Scientists have uncovered two new approaches to blocking the progression of Alzheimer's disease. The two separate studies, one from a Belgian group of researchers from the Catholic University of Leuven and published in the journal Science and the other from an NIH team in Bethesda, US and published in PNAS, focus on the mechanism by which a protein called beta amyloid, which builds up in the brains of Alzheimer's patients, is formed and how it harms cells.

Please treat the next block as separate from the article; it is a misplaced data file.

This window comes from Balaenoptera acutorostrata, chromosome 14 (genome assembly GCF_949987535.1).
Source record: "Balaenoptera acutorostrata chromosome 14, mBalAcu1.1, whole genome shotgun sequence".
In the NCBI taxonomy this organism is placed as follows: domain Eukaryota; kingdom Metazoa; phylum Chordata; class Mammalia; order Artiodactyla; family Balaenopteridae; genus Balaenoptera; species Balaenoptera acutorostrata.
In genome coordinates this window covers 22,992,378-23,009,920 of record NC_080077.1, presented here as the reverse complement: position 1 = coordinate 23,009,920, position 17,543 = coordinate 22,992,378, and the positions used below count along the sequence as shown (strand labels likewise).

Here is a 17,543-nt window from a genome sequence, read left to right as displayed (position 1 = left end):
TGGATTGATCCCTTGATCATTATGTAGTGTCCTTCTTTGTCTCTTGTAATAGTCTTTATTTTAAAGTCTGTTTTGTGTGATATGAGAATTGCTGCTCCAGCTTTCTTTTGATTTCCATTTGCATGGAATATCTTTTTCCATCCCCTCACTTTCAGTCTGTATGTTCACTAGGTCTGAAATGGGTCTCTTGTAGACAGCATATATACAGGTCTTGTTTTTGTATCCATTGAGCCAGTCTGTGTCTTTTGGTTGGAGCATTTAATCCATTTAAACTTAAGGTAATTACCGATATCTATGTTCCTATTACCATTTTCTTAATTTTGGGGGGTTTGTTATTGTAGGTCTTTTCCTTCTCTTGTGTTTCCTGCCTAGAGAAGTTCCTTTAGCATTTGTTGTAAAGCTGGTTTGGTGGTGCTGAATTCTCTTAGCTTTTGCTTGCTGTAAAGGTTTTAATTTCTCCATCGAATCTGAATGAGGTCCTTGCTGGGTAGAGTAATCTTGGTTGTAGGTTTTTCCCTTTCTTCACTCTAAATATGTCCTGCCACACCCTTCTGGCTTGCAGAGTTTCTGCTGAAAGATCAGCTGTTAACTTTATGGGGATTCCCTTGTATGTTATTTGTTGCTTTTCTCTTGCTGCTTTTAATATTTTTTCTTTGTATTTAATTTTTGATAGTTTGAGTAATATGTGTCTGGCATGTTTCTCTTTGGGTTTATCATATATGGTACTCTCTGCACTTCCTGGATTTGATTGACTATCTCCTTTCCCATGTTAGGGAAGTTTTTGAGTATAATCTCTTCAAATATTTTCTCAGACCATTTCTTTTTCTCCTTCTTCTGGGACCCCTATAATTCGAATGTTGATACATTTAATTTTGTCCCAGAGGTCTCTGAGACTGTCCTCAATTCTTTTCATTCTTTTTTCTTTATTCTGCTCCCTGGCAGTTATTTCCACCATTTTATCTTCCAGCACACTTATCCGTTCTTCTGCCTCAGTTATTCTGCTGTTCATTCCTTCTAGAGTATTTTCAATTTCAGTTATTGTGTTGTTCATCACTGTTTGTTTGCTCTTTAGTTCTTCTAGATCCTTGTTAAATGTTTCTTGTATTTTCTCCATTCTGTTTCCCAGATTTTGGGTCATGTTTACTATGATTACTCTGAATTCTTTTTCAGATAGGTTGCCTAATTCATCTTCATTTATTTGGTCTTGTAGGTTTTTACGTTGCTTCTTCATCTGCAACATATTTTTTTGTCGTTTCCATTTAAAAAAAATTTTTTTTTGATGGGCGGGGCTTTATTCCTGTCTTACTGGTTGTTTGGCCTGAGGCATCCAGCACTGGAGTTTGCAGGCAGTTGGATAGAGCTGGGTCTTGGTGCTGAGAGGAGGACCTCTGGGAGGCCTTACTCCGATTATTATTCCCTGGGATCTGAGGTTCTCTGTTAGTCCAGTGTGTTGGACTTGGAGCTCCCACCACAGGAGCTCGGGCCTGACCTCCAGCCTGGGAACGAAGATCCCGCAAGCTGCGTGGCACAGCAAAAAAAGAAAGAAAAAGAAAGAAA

In the Science paper Amantha Thathiah and colleagues used a genetic technique to look for chemical messengers that, when added to cells, increased beta amyloid production. Using this approach they were able to home in on a signalling molecule called G protein-coupled receptor 3 (GPR-3), which turns on an enzyme called gamma-secretase, which in turn produces beta amyloid. As the team expected, turning off the molecule reduced beta-amyloid production whilst boosting its levels increased beta-amyloid. Encouragingly, GPR-3 is only expressed in the brain, which means it might be possible to engineer a drug designed to target selectively this receptor, thus minimising the side effects, which have plagued earlier anti-Alzheimer's drug strategies.